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Top Ten Technical Indicators To Use At PrimeXBT

Wed, 08/03/2022 - 16:09
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Kim Chua
PrimeXBT offers a complete arsenal of heavy artillery ready to fight back against the harshest market conditions
Top Ten Technical Indicators To Use At PrimeXBT
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PrimeXBT is a professional trading platform, and that means it is packed with tools that professionals use on the regular to help them improve the probability of success. With proper risk management tools and after backtesting technical indicators to develop a trading system, these traders can become unstoppable. 

Here are the top ten technical indicators to use at PrimeXBT and how to effectively use the tools to trade global markets.

The Top Ten Built-In Technical Tools At PrimeXBT

The award-winning trading platform offers access to more than 100 different trading instruments across forex, crypto, commodities, and stock indices. Traders can utilize tools like long and short positions with leverage, copy trading, yield accounts, and much more. 

In addition to the full suite of trading tools, PrimeXBT offers built-in technical analysis software, with dozens of the most popular indicators and oscillators used by top market analysts. Here is a list of the top ten technical indicators offered for free as part of the PrimeXBT toolset.

Average Directional Index

The Average Directional Index measures the strength of an underlying trend. It was developed by J. Welles Wilder, Jr. in the 1970s and is commonly used with the Directional Movement Index. The ADX tells a trader if a trend is strengthening, weakening, potentially peaking, or nonexistent. The DMI uses a DI- and DI+ to determine the direction of the trend and if it is bullish or bearish. 

The ADX rising above 20 indicates a trend is strengthening, while below 20 represents a lack of a trend. In addition to crossovers in the DMI potentially generating buy or sell signals in combination with the ADX rising above this threshold, the ADX confirming a trend is active also tells a trader when to switch to trend-following tools versus trading range tools. When the ADX falls below 20, it is time to revert back to trading range techniques.

Bollinger Bands

The Bollinger Bands are a momentum indicator and volatility measuring tool based on two standard deviations of a 20-period simple moving average. The SMA acts as the middle Bollinger Band, while the upper and lower bands expand and contract based on price swings. It was developed by John Bollinger in the 1980s and tells a trader if a price of an asset is high or low based on its statistical average.

If prices are trading near the upper or lower band, prices are either high or low, respectively, relative to historical price action. The majority of price action takes place within the upper and lower band, which suggests that any price action trading outside of the bands is at risk of a potential reversal. Traders can also go long or short as price action passes the middle SMA or wait for a retest to hold before taking a position.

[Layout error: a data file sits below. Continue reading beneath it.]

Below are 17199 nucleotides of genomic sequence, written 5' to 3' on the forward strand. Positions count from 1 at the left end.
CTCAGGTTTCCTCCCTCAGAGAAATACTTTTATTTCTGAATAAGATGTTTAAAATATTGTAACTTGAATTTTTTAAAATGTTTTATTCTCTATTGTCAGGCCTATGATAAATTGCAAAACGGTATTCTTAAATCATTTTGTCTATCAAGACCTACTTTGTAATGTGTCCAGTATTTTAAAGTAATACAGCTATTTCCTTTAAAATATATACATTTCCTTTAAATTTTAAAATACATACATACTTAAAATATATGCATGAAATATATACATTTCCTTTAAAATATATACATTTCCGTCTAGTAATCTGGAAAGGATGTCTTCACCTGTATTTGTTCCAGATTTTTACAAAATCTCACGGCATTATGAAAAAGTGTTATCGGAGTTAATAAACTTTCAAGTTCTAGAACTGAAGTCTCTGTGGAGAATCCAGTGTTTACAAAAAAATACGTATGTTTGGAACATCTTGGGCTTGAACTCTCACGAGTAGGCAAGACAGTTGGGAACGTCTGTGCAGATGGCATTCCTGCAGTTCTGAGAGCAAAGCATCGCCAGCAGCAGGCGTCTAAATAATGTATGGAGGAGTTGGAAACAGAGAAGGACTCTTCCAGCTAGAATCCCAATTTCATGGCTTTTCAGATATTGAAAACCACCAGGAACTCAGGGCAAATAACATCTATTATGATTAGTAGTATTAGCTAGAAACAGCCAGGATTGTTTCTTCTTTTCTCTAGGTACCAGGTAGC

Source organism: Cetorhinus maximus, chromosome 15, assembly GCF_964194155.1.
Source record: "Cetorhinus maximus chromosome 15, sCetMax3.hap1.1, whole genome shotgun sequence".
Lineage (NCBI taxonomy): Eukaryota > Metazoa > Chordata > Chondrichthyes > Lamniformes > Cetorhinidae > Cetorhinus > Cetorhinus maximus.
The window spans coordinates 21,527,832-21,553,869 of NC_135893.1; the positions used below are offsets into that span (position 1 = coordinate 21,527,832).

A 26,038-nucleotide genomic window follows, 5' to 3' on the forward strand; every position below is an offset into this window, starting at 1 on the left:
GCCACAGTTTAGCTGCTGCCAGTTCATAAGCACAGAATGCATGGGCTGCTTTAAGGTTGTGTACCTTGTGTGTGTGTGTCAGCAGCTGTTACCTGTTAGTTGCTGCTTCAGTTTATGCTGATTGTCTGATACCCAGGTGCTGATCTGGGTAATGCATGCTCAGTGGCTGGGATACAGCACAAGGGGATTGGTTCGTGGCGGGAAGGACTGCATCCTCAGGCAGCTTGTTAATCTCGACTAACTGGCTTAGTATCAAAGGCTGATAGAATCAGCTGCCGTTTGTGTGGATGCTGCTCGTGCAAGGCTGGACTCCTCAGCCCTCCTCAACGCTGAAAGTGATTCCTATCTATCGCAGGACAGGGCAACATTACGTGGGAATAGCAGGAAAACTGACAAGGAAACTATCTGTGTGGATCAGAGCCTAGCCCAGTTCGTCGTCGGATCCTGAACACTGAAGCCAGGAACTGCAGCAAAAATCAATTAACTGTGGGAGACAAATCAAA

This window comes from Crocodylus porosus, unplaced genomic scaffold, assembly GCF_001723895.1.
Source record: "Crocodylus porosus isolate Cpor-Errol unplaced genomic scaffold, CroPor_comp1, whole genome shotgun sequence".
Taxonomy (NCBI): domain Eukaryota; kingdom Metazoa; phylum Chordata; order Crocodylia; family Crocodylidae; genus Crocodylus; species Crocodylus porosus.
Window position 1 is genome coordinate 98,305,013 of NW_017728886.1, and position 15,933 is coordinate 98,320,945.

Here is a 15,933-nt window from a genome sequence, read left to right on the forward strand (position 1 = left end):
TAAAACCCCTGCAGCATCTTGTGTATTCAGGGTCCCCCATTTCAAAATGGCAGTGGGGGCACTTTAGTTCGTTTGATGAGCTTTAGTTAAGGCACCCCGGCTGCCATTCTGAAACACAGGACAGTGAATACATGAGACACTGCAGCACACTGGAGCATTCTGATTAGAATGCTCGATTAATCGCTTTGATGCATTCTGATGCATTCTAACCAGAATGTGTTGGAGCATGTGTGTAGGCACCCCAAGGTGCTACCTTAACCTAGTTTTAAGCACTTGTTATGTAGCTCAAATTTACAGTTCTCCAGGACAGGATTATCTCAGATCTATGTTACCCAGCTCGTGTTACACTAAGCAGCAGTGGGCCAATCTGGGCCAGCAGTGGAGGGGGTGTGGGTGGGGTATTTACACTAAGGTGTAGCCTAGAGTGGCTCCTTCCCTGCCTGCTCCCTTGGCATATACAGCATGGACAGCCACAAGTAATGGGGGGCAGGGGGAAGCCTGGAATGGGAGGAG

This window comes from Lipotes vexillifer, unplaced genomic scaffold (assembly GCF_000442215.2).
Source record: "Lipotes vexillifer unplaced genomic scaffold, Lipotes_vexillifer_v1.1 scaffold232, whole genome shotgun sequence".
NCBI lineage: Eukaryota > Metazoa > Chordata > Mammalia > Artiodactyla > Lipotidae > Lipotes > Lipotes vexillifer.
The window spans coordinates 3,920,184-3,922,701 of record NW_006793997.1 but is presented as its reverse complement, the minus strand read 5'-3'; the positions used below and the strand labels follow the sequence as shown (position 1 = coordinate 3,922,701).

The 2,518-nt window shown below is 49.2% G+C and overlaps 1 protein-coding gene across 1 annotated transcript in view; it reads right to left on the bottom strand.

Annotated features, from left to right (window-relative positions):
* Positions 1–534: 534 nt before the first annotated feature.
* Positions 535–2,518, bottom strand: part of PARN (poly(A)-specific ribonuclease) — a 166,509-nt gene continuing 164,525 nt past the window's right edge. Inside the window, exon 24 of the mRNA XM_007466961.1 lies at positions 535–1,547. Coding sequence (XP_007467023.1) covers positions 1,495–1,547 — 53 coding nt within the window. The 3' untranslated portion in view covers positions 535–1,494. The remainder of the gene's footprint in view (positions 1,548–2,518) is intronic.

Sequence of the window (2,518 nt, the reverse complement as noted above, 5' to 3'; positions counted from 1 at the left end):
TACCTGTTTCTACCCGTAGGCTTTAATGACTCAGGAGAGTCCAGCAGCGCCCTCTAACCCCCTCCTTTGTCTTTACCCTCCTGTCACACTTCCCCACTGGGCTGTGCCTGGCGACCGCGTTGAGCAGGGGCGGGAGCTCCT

Fisher Transform

The Fisher Transform is a technical indicator that converts price into a Gaussian normal distribution, first developed by John F. Ehlers. By normalizing asset prices, turning points become more apparent and actionable. Sharp changes in direction create buy or sell signals, prompting the Fisher Transform to be considered a leading indicator.

The tool is an unbounded indicator using a standard deviation. Using a standard deviation, traders can determine the probability of a price movement continuing. For example, a +1 or -1 standard deviation reading would suggest a trend has only a 32% chance of continuing. Readings of +2 or -2 would have a 5% chance of continuation, while readings of +3 or -3 would offer only a 0.3% probability for continuation. With such a high chance of reversal, the tool can be proven effective via backtesting.

Ichimoku Cloud

The term Ichimoku loosely translates in Japanese to "one look," giving traders access to a wide array of information at a glance. The Ichimoku Kinko Kyo in the 1930s by Japanese journalist Goichi Hosoda. It consists of a tenkan-sen (conversion line), kijun-sen (base line), chikou span (lagging span), and a senkou span A and B, which make the upper and lower boundary of the kumo (cloud).

Given the variety of lines and spans, the chart can provide complex signals. For example, if the tenkan-sen is above the kijun-sen, the market is bullish. Both lines can act as support or resistance depending on if the price is above or below. Kumo thickness is a measure of market volatility, while kumo twists are often an indication of a possible trend change.

MACD

The Moving Average Convergence Divergence indicator is a trend-following momentum indicator with a notorious reputation for being a lagging indicator. Because it is a lagging indicator, taking trades based on its signals isn't always recommended. The MACD consists of a MACD line and a signal line, while the distance between the two lines is represented as a histogram.